The EU firmly believes that the absolute ban on torture is one of the cornerstones of the universal human rights framework and recalls that no exceptional circumstances whatsoever, be they a state of war, acts of terrorism, internal political instability or any other public emergency, may be invoked as a justification for torture or any other form of ill-treatment. All States have a duty to ensure that individuals are not exposed to the risk of such treatment. States must undertake independent and effective investigations into all allegations of torture and ill-treatment, provide redress to the victims, prosecute the perpetrators and ensure that such crimes do not take place. The EU reiterates its condemnation of any action aimed at legalising or authorising torture and ill-treatment and calls on all States consistently to uphold the fundamental right to freedom from torture.
The EU urges all States which are not yet parties to accede without further delay to the International Convention against Torture and Other Cruel, Inhuman or Degrading Treatment or Punishment. It is an instrument which provides the international community with global measures for the protection of freedom from torture. States parties are inter alia obliged to incorporate the crime of torture into their domestic law and to punish torture where it occurs appropriately. Moreover, UNCAT establishes a regime under which reports have to be submitted by States parties in a timely and complete manner and where individual as well as inter-State communications can be examined to monitor implementation at the national level. The EU welcomes the ratification of UNCAT over the past year by Andorra, Montengro, and San Marino.
The EU has furthermore warmly welcomed the entry into force in 2006 of the Optional Protocol to the Convention (OPCAT). By providing for a mechanism for independent, international visits, the Protocol strengthens the international anti-torture framework. Openness and transparency are essential factors in combating torture. As the UN Special Rapporteur on Torture has repeatedly stated, the inspection of places of detention constitutes one of the most effective preventive measures against torture. The establishment of independent national and international monitoring mechanisms under OPCAT should have a decisive effect in eliminating the barbaric practice of torture. The EU therefore strongly encourages all States to consider signing and ratifying OPCAT as a matter of priority. The EU welcomes the ratification of OPCAT over the past year by Armenia, Benin, Brazil, Cambodia, Liechtenstein, Moldova, New Zealand, Peru, Senegal, Serbia and Ukraine.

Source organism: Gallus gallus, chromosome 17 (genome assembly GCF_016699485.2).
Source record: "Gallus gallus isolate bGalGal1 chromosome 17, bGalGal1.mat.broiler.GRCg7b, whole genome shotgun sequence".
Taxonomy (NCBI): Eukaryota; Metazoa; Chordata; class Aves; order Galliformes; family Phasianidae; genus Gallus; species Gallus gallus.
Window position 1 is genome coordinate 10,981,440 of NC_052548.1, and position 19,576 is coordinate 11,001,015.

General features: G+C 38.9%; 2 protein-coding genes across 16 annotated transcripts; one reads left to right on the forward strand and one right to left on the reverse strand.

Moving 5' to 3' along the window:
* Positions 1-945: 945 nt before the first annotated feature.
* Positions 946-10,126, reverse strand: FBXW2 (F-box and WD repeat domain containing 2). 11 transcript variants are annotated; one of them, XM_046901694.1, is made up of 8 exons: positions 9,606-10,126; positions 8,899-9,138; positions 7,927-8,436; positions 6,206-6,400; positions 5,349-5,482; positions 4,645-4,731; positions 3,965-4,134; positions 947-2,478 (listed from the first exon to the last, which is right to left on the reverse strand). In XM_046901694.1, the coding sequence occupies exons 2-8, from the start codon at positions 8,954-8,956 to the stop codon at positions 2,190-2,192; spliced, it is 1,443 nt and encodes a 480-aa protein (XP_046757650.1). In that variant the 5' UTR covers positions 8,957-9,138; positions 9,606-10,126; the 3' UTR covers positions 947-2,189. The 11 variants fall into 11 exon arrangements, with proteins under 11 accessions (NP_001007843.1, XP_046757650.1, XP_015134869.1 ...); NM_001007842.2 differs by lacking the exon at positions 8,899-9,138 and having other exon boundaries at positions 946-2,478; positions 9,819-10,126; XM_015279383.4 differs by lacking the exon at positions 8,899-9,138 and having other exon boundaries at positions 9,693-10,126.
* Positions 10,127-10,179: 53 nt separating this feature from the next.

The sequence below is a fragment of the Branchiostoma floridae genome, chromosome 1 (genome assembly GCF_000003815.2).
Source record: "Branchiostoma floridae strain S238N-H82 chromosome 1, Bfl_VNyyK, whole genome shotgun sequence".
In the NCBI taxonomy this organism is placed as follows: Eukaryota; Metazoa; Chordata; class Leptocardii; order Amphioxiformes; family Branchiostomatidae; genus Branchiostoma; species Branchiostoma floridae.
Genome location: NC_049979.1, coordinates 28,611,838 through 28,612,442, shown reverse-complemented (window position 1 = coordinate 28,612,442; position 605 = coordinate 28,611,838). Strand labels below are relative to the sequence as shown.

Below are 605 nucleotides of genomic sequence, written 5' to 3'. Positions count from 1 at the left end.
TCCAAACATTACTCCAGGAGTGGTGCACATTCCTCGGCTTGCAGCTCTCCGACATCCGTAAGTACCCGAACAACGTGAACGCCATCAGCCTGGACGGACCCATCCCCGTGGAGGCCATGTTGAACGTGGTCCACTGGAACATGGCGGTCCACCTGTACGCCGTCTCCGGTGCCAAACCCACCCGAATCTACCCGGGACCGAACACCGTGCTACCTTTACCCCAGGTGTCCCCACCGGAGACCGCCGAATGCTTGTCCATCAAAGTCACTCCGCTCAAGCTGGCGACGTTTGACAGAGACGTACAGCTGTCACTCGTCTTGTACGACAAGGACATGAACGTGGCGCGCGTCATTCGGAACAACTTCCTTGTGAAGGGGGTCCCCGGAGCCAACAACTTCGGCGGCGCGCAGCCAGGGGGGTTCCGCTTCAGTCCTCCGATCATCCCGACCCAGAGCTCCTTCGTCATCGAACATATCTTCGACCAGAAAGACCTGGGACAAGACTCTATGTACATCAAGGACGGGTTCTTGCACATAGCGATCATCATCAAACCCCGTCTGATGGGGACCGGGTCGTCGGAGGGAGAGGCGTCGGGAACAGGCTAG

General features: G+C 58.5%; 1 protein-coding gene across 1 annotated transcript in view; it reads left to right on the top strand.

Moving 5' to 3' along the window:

The EU strongly supports the primary role of the United Nations in fighting torture and supporting torture victims worldwide, in particular the work of the UN Special Rapporteur on Torture, the UN Committee against Torture, the newly established Sub-Committee on Prevention of Torture, the UN Voluntary Fund for the Victims of Torture and the OHCHR. The EU also commends the regional monitoring bodies, including the European Committee for the Prevention of Torture (CPT), for their valuable contributions. It is essential that all states cooperate in good faith with the UNSR on torture and the other international monitoring mechanisms.
The daily work of these institutions is complemented by a multitude of civil society actors, working tirelessly to raise public awareness of torture, including prevention of torture and rehabilitation of torture victims. The EU takes this opportunity to pay tribute to the unrelenting efforts by the many NGOs and individuals working determinedly and diligently for the prevention of torture and to alleviate the suffering of victims. The EU also welcomes the pivotal role played by torture rehabilitation centres worldwide. The EU is determined to maintain its leading role in supporting civil society activities against torture worldwide and recalls that the prevention of torture and the rehabilitation of torture victims remain priorities for funding under the new European Instrument for Democracy and Human Rights (EIDHR).
The EU is determined to intensify its efforts, particularly its political, diplomatic and financial initiatives undertaken in the framework of its Guidelines against Torture. The EU stands ready to work with all interested partners towards the objective of securing a world free from torture.
The Candidate Countries Turkey, Croatia* and the former Yugoslav Republic of Macedonia*, the Countries of the Stabilisation and Association Process and potential candidates Albania, Bosnia and Herzegovina, Montenegro, Serbia, and the EFTA countries Iceland, Liechtenstein and Norway, members of the European Economic Area, as well as Ukraine, the Republic of Moldova, Armenia and Georgia align themselves with this declaration.
* Croatia and the former Yugoslav Republic of Macedonia continue to be part of the Stabilisation and Association Process.